Hi. I'm Patrio. And I'm building a thing.

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Hi. I'm Patrio. And I'm building a thing.

Postby Patrio » Sun Nov 17, 2019 9:21 am

Hello, all!

I've been lurking here for quite some time, as I have already started my build and this is a great source for advice.

My build isn't really a teardrop, as I am a Large-American (6' 4" and well, many, many pounds) and I tend to get claustrophobic in small spaces. So, I needed a "standy" in order to feel comfortable.

My base is a 4x6 home-built utility trailer that my dad made for me a while back. It's tough as nails and built like a tank. He estimates capacity to be in the 2000-2500 range based on the thickness of materials used and assembly techniques, and says that if I ever want to carry more, I can bring it back to him and he'll add reinforcement and upgrades to make it mega-heavy-duty. (It's all welded heavy L channel and is way overbuilt, but still light enough that I can pull it up the slight hill in the backyard by hand, even with some building supplies in it). I've hauled well over a thousand pounds in it and while you knew it was there, the trailer handled it with no problem.

What I am doing is making a slide-in pod for it. I envision skids on the bottom and a cradle that I can back up to. Hook up to it with a hand-crank winch and pull it off onto the cradle. Move the winch and do the same thing in reverse to load it.

Due to limited space, I'm building it as a set of panels that I will screw-n-glue together at a later time. I may have access later in the winter to some major garage space...my brother-in-law's dad has a big metal building about 8 miles down the road and my BIL said he would absolutely love to host my project.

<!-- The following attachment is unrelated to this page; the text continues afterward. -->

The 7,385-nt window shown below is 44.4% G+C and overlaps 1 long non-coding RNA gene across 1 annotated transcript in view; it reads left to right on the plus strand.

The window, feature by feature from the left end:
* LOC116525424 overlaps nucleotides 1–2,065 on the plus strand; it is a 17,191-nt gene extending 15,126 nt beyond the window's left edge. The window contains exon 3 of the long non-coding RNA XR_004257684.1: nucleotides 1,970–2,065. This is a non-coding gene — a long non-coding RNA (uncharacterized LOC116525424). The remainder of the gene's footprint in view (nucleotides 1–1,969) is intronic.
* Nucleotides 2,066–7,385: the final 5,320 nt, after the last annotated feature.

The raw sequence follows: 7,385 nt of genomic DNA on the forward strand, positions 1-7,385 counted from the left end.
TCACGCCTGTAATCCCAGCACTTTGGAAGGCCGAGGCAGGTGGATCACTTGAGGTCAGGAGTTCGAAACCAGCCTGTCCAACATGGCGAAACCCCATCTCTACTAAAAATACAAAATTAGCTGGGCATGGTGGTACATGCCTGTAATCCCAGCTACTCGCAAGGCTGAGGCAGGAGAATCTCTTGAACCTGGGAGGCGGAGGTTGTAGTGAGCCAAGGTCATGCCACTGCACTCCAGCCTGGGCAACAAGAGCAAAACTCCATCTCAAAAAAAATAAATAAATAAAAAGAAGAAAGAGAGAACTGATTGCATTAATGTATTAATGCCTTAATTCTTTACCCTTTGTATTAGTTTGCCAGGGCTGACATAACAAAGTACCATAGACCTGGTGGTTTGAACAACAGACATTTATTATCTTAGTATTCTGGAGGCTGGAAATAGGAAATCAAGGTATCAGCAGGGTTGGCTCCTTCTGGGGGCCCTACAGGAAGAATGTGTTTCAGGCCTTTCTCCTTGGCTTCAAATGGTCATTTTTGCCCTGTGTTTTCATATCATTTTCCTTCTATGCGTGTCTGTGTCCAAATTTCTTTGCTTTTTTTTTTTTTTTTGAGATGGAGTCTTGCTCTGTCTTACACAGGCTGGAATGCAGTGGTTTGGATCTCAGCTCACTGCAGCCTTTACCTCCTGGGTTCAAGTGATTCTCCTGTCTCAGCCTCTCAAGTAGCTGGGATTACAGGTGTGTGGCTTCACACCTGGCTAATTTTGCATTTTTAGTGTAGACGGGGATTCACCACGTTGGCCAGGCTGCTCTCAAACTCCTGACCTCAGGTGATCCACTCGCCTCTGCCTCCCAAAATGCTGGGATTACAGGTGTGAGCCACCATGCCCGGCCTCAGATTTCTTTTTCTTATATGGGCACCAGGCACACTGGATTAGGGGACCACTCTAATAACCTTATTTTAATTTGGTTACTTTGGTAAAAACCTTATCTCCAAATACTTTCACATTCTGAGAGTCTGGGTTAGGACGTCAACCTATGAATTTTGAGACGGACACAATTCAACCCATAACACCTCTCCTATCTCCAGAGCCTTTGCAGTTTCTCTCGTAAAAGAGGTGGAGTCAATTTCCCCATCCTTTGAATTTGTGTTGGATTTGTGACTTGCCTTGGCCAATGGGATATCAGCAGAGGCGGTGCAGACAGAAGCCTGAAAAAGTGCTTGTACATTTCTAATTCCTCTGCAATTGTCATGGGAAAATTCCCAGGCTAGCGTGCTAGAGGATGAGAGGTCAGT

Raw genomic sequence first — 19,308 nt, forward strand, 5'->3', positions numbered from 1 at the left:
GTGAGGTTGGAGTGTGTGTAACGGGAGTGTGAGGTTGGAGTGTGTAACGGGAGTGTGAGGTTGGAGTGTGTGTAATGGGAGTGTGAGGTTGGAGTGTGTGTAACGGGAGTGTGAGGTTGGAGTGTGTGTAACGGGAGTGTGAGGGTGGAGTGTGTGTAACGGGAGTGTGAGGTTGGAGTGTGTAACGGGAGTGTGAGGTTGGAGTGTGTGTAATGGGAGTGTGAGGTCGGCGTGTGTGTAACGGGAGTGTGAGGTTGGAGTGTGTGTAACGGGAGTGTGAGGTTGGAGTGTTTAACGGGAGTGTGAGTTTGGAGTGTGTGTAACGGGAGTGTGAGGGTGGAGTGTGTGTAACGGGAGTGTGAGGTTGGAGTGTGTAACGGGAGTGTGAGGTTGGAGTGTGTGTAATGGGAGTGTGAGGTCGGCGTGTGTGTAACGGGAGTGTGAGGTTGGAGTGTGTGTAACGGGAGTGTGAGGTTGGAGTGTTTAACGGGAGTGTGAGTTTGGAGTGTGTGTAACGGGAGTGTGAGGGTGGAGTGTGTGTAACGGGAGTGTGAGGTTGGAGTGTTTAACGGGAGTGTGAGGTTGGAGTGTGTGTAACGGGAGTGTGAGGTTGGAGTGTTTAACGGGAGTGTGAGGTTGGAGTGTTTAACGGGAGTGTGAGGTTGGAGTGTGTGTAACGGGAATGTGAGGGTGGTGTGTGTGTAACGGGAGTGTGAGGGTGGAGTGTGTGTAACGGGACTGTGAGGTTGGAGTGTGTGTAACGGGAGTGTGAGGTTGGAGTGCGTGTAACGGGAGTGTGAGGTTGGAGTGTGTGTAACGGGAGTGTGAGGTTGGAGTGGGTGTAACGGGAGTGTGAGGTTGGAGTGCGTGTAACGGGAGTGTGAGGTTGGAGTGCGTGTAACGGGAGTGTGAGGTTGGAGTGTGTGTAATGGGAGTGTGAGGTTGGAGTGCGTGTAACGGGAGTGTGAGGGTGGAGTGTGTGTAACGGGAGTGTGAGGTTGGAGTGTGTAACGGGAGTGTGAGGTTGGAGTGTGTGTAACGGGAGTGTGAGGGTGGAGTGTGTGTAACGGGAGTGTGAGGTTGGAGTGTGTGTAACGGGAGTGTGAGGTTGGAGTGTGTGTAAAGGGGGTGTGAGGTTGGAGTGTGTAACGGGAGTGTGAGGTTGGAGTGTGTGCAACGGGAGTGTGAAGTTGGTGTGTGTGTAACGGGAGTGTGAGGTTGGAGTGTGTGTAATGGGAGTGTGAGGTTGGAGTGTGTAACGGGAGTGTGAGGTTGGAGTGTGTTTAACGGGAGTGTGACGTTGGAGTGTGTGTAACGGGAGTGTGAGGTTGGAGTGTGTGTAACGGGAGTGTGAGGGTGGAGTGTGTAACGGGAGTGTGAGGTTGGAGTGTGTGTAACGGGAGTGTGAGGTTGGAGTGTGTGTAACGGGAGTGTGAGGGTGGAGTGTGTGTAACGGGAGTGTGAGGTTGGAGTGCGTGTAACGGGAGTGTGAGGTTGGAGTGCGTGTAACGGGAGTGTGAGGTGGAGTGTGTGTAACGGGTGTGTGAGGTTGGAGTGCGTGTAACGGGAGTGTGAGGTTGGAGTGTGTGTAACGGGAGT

But, the lower part of the build will still be assembled later.

I used isometric grid paper to mock up my design. If you've never used it, it's great stuff. I call it "Poor Man's CAD".

Here's the cutaway of the floor plan as it stands now...subject to change of course (as evidenced by the large number of eraser marks on that paper).



Here's the lower tub framing, test fitted, minus the floor. Yes, the spare tire will have to move.



Basic construction on the lower tub and load bearing panels is 2x2, sandwiched with 1/4" ply on the exterior, and Lauan on the interior, with foamboard insulation in between, outside with PMF. Like this:







Wife and I sat on opposite ends of the front cross-member after I sheeted it. The thing didn't even budge. And, as I said, I am a Large-American. Wife isn't though.

Top half, except for the ceiling, is going to be 3/8" ply exterior + furring strip frame + foam board insulation + Lauan interior. Ceiling will be 2x2 to accommodate roll insulation and a roof vent.

I added up the weight per linear/square foot of all materials and I expect the shell weight to be around 600 lbs. Even if it goes up to 800-1000 total weight, that's a comfortable weight as far as the trailer is concerned. I estimate the weight of the trailer itself to be around 300-350 lb. So far, weighing panels individually, I'm below target weights on every panel by a pound or two.